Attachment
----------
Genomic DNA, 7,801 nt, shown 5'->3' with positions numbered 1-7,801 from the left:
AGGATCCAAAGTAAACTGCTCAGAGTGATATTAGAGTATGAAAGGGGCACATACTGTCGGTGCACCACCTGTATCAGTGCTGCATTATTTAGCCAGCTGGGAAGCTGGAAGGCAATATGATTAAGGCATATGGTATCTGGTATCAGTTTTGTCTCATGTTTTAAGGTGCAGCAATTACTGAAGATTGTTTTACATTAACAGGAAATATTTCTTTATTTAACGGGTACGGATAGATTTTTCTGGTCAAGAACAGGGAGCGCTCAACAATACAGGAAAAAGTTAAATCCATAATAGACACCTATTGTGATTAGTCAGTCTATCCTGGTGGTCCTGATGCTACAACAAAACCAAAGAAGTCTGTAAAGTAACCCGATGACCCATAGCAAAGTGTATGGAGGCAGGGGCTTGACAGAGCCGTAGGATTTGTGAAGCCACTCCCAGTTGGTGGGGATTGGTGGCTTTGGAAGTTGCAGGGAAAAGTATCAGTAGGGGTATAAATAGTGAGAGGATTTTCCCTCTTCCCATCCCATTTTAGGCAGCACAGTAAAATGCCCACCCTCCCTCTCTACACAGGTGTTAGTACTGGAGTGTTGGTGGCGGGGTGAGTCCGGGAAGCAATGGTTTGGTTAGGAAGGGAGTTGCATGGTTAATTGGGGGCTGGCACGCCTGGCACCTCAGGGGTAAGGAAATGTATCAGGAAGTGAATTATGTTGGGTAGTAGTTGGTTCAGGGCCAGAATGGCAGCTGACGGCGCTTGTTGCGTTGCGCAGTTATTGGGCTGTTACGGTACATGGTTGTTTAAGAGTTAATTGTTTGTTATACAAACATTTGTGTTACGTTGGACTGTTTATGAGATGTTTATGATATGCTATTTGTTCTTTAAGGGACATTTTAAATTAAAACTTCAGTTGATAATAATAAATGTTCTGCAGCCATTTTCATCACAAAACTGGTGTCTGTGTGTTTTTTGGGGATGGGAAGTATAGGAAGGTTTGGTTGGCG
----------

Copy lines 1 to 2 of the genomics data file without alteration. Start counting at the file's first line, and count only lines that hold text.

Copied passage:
Genomic DNA, 7,801 nt, shown 5'->3' with positions numbered 1-7,801 from the left:
AGGATCCAAAGTAAACTGCTCAGAGTGATATTAGAGTATGAAAGGGGCACATACTGTCGGTGCACCACCTGTATCAGTGCTGCATTATTTAGCCAGCTGGGAAGCTGGAAGGCAATATGATTAAGGCATATGGTATCTGGTATCAGTTTTGTCTCATGTTTTAAGGTGCAGCAATTACTGAAGATTGTTTTACATTAACAGGAAATATTTCTTTATTTAACGGGTACGGATAGATTTTTCTGGTCAAGAACAGGGAGCGCTCAACAATACAGGAAAAAGTTAAATCCATAATAGACACCTATTGTGATTAGTCAGTCTATCCTGGTGGTCCTGATGCTACAACAAAACCAAAGAAGTCTGTAAAGTAACCCGATGACCCATAGCAAAGTGTATGGAGGCAGGGGCTTGACAGAGCCGTAGGATTTGTGAAGCCACTCCCAGTTGGTGGGGATTGGTGGCTTTGGAAGTTGCAGGGAAAAGTATCAGTAGGGGTATAAATAGTGAGAGGATTTTCCCTCTTCCCATCCCATTTTAGGCAGCACAGTAAAATGCCCACCCTCCCTCTCTACACAGGTGTTAGTACTGGAGTGTTGGTGGCGGGGTGAGTCCGGGAAGCAATGGTTTGGTTAGGAAGGGAGTTGCATGGTTAATTGGGGGCTGGCACGCCTGGCACCTCAGGGGTAAGGAAATGTATCAGGAAGTGAATTATGTTGGGTAGTAGTTGGTTCAGGGCCAGAATGGCAGCTGACGGCGCTTGTTGCGTTGCGCAGTTATTGGGCTGTTACGGTACATGGTTGTTTAAGAGTTAATTGTTTGTTATACAAACATTTGTGTTACGTTGGACTGTTTATGAGATGTTTATGATATGCTATTTGTTCTTTAAGGGACATTTTAAATTAAAACTTCAGTTGATAATAATAAATGTTCTGCAGCCATTTTCATCACAAAACTGGTGTCTGTGTGTTTTTTGGGGATGGGAAGTATAGGAAGGTTTGGTTGGCG